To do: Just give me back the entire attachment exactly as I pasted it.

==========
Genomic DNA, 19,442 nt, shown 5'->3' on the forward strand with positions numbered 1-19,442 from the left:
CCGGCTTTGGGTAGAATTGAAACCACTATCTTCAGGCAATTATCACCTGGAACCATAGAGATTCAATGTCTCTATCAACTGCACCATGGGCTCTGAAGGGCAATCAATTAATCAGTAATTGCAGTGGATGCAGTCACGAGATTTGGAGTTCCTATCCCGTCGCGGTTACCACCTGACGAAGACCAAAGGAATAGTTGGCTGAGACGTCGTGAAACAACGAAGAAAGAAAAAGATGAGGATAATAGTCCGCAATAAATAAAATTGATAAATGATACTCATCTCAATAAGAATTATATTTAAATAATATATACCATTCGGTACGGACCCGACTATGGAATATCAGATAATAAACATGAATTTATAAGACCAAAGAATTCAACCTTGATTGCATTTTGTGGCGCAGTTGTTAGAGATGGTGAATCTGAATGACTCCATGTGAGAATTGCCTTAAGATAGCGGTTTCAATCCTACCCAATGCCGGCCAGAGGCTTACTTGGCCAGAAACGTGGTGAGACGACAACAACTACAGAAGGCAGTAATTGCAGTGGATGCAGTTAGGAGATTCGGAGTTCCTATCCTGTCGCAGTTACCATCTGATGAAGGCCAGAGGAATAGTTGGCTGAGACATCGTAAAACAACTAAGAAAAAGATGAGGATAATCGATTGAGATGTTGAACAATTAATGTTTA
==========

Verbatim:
Genomic DNA, 19,442 nt, shown 5'->3' on the forward strand with positions numbered 1-19,442 from the left:
CCGGCTTTGGGTAGAATTGAAACCACTATCTTCAGGCAATTATCACCTGGAACCATAGAGATTCAATGTCTCTATCAACTGCACCATGGGCTCTGAAGGGCAATCAATTAATCAGTAATTGCAGTGGATGCAGTCACGAGATTTGGAGTTCCTATCCCGTCGCGGTTACCACCTGACGAAGACCAAAGGAATAGTTGGCTGAGACGTCGTGAAACAACGAAGAAAGAAAAAGATGAGGATAATAGTCCGCAATAAATAAAATTGATAAATGATACTCATCTCAATAAGAATTATATTTAAATAATATATACCATTCGGTACGGACCCGACTATGGAATATCAGATAATAAACATGAATTTATAAGACCAAAGAATTCAACCTTGATTGCATTTTGTGGCGCAGTTGTTAGAGATGGTGAATCTGAATGACTCCATGTGAGAATTGCCTTAAGATAGCGGTTTCAATCCTACCCAATGCCGGCCAGAGGCTTACTTGGCCAGAAACGTGGTGAGACGACAACAACTACAGAAGGCAGTAATTGCAGTGGATGCAGTTAGGAGATTCGGAGTTCCTATCCTGTCGCAGTTACCATCTGATGAAGGCCAGAGGAATAGTTGGCTGAGACATCGTAAAACAACTAAGAAAAAGATGAGGATAATCGATTGAGATGTTGAACAATTAATGTTTA